The houses are almost built into the hillside; we had to duck through a cave to get into the rooms. We had a delicious traditional lunch on their terrace, with a view overlooking the snowy valley. We were served salade Maroc, with chicken kebabs, then a lamb and vegetable cous cous with their local bread. It was deliicous!
Sitting outside had made us very cold though, so we were keen to head down the mountain. We took the road this time as it was a much easier path and less slippery. I wish we had skis! The views were absolutely incredible – everything was black, white and clay coloured which was very striking. It was also eerily quiet, which made the call to prayer even more incredible sounding.
In contrast to the snow, the next day we were taken to the seaside! On the way there, we passed some goats sitting in the Argan trees. A bit of a tourist trap, but we stopped none-the-less and paid for some photos. It is amazing how the goats can stand so precariously on the thin branches. Argan trees are fascinating because their fruit takes over a year to ripen, and the trees themselves can live to be over 150-200 years old. The oil from the nuts contains 80% unsaturated fatty acids, is rich in essential fatty acids and is more resistant to oxidation than olive oil. Argan oil is used for dipping bread, on couscous and over salads, though it has a very unusual flavour!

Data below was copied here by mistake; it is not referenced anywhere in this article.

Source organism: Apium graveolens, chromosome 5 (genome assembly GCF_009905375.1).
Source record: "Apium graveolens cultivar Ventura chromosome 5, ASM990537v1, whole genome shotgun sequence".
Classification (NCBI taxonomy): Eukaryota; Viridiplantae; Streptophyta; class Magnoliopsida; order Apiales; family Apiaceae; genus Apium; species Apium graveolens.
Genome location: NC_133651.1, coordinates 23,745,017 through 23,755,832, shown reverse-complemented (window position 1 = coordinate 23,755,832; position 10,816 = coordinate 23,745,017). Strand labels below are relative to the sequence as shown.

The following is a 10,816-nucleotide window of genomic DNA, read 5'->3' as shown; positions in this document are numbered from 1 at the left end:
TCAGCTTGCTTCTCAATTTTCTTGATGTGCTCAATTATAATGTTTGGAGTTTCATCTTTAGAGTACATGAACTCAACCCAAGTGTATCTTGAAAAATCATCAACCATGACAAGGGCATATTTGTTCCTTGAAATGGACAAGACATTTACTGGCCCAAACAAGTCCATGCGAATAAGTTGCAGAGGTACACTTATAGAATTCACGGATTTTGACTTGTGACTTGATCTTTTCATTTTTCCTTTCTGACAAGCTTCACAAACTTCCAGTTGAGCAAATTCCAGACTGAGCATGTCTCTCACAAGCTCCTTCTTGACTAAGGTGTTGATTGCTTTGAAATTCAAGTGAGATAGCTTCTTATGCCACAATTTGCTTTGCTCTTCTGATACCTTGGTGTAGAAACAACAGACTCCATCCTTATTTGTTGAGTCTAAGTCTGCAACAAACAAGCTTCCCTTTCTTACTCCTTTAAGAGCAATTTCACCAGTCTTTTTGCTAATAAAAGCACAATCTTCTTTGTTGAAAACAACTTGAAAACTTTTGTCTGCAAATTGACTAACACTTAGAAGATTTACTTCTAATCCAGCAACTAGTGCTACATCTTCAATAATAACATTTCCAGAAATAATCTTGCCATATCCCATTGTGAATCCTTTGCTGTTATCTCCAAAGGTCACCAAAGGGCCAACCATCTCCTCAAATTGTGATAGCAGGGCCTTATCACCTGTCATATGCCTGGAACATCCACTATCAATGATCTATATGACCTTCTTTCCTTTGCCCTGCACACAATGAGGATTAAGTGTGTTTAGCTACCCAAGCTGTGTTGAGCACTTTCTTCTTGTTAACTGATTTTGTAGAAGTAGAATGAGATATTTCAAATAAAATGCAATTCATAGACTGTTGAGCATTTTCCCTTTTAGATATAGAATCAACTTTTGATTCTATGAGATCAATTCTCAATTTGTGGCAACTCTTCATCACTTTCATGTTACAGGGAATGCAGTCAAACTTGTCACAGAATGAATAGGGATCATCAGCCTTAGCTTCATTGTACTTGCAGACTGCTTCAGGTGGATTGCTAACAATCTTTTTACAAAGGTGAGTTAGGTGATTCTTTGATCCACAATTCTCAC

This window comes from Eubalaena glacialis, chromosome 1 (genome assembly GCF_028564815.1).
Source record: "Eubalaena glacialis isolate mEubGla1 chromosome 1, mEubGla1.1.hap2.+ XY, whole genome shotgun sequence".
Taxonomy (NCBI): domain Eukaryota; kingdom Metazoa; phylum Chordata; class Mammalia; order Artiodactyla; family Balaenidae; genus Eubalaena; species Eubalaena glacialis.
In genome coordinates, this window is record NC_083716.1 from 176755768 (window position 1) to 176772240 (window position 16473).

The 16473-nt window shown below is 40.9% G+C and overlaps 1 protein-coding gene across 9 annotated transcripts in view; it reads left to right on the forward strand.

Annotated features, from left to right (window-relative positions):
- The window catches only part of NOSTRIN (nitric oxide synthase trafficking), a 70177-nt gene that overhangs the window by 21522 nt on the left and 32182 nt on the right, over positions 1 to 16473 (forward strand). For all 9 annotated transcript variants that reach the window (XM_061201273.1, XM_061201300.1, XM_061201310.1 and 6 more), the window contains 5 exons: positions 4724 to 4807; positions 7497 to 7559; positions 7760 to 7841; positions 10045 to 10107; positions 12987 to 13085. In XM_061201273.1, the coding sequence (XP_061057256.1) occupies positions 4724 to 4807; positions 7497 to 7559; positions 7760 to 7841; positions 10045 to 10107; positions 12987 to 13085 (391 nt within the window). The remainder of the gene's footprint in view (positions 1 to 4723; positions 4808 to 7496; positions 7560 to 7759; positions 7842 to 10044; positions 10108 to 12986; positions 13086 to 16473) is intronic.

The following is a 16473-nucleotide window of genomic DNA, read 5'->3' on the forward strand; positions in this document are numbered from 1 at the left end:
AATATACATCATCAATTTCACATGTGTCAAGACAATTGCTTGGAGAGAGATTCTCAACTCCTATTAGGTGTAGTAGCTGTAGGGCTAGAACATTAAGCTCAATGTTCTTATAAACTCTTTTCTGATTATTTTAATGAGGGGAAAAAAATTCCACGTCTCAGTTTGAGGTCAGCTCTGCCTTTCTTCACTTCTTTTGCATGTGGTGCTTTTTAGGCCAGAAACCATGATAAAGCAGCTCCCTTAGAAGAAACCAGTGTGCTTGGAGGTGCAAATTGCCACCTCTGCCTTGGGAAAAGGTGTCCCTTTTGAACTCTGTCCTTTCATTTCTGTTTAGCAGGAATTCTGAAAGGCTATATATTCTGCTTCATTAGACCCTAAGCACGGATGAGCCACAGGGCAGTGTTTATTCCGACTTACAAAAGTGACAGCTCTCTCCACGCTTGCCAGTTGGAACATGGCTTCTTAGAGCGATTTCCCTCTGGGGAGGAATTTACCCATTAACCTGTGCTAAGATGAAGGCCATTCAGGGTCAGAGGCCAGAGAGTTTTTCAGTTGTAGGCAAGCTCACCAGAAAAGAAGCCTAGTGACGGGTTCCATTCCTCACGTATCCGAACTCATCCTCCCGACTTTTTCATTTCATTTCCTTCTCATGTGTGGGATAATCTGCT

The weather was much warmer, and we even put our feet in the water. Essaouira in the Berber language means ‘the wall’, in reference to the fortress that surrounds the city, built by the Portuguese when they occupied the area. During the 16th century it was a haven for the export of sugar, molasses and the anchoring of pirates and many other countries tried in vain to conquer the city.
Today Essaouira is a charming and vibrant port and resort town on the Atlantic Ocean, famous for the bright blue fishing boats that bring in hauls of fish every day. They play an integral part in Morocco’s economy.